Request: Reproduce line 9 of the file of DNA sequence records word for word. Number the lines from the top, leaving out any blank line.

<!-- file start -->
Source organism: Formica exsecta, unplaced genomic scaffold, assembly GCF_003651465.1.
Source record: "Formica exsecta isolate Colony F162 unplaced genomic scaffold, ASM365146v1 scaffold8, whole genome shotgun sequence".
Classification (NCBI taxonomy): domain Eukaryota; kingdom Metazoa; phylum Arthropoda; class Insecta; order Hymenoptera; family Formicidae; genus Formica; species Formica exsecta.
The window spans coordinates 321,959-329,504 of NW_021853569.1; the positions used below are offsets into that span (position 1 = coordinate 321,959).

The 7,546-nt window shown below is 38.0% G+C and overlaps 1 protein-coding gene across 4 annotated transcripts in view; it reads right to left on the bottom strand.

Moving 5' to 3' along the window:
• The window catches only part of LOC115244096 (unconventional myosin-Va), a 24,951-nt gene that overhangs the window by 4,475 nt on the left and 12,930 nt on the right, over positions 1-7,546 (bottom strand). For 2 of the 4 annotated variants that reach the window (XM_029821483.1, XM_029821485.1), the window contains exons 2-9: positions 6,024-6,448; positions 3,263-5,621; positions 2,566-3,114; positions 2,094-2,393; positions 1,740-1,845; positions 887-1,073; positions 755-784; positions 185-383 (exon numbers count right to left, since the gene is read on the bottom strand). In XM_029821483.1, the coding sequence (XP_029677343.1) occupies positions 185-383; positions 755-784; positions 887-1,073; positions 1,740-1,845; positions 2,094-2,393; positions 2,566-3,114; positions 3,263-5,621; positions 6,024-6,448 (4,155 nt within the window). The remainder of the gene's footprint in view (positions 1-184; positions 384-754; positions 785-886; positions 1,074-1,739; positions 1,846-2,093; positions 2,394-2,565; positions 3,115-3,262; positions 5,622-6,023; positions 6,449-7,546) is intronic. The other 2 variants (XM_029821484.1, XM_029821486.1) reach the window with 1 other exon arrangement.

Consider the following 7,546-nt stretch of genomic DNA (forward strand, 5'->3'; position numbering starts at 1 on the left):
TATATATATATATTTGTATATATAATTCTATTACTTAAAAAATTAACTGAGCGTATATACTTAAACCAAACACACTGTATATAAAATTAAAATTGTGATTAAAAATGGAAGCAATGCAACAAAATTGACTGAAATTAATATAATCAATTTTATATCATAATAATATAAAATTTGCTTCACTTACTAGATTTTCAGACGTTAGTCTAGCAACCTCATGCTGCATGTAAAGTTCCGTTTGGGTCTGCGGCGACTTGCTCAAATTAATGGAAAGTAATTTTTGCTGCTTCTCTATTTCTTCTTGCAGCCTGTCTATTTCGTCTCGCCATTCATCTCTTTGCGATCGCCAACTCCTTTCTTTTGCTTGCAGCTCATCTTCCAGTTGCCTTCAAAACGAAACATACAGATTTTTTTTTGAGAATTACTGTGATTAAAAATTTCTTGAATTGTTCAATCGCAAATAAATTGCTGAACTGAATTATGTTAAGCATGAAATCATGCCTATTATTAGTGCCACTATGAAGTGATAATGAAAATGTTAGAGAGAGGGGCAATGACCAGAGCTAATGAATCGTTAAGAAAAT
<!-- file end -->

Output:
TATATATATATATTTGTATATATAATTCTATTACTTAAAAAATTAACTGAGCGTATATACTTAAACCAAACACACTGTATATAAAATTAAAATTGTGATTAAAAATGGAAGCAATGCAACAAAATTGACTGAAATTAATATAATCAATTTTATATCATAATAATATAAAATTTGCTTCACTTACTAGATTTTCAGACGTTAGTCTAGCAACCTCATGCTGCATGTAAAGTTCCGTTTGGGTCTGCGGCGACTTGCTCAAATTAATGGAAAGTAATTTTTGCTGCTTCTCTATTTCTTCTTGCAGCCTGTCTATTTCGTCTCGCCATTCATCTCTTTGCGATCGCCAACTCCTTTCTTTTGCTTGCAGCTCATCTTCCAGTTGCCTTCAAAACGAAACATACAGATTTTTTTTTGAGAATTACTGTGATTAAAAATTTCTTGAATTGTTCAATCGCAAATAAATTGCTGAACTGAATTATGTTAAGCATGAAATCATGCCTATTATTAGTGCCACTATGAAGTGATAATGAAAATGTTAGAGAGAGGGGCAATGACCAGAGCTAATGAATCGTTAAGAAAAT